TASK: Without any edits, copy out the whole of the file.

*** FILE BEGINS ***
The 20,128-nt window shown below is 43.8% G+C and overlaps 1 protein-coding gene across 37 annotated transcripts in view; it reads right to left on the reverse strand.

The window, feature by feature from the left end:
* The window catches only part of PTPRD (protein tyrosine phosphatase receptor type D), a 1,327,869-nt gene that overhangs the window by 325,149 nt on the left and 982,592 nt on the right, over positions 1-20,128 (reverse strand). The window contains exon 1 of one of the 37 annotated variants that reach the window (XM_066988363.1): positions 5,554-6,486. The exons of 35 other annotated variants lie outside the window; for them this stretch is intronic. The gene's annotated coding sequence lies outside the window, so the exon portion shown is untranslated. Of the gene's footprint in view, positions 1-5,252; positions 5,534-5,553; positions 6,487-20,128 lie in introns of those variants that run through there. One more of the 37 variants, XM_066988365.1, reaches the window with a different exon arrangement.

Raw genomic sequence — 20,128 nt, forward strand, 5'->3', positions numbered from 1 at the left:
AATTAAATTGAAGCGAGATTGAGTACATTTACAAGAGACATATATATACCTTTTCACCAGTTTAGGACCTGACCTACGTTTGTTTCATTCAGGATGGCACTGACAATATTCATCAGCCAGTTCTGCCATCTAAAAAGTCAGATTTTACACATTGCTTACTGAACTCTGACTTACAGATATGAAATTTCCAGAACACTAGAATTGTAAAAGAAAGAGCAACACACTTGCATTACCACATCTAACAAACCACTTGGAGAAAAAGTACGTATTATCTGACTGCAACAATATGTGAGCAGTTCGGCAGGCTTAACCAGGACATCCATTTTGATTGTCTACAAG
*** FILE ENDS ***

The 20,128-nt window shown below is 43.8% G+C and overlaps 1 protein-coding gene across 37 annotated transcripts in view; it reads right to left on the reverse strand.

The window, feature by feature from the left end:
* The window catches only part of PTPRD (protein tyrosine phosphatase receptor type D), a 1,327,869-nt gene that overhangs the window by 325,149 nt on the left and 982,592 nt on the right, over positions 1-20,128 (reverse strand). The window contains exon 1 of one of the 37 annotated variants that reach the window (XM_066988363.1): positions 5,554-6,486. The exons of 35 other annotated variants lie outside the window; for them this stretch is intronic. The gene's annotated coding sequence lies outside the window, so the exon portion shown is untranslated. Of the gene's footprint in view, positions 1-5,252; positions 5,534-5,553; positions 6,487-20,128 lie in introns of those variants that run through there. One more of the 37 variants, XM_066988365.1, reaches the window with a different exon arrangement.

Raw genomic sequence — 20,128 nt, forward strand, 5'->3', positions numbered from 1 at the left:
AATTAAATTGAAGCGAGATTGAGTACATTTACAAGAGACATATATATACCTTTTCACCAGTTTAGGACCTGACCTACGTTTGTTTCATTCAGGATGGCACTGACAATATTCATCAGCCAGTTCTGCCATCTAAAAAGTCAGATTTTACACATTGCTTACTGAACTCTGACTTACAGATATGAAATTTCCAGAACACTAGAATTGTAAAAGAAAGAGCAACACACTTGCATTACCACATCTAACAAACCACTTGGAGAAAAAGTACGTATTATCTGACTGCAACAATATGTGAGCAGTTCGGCAGGCTTAACCAGGACATCCATTTTGATTGTCTACAAG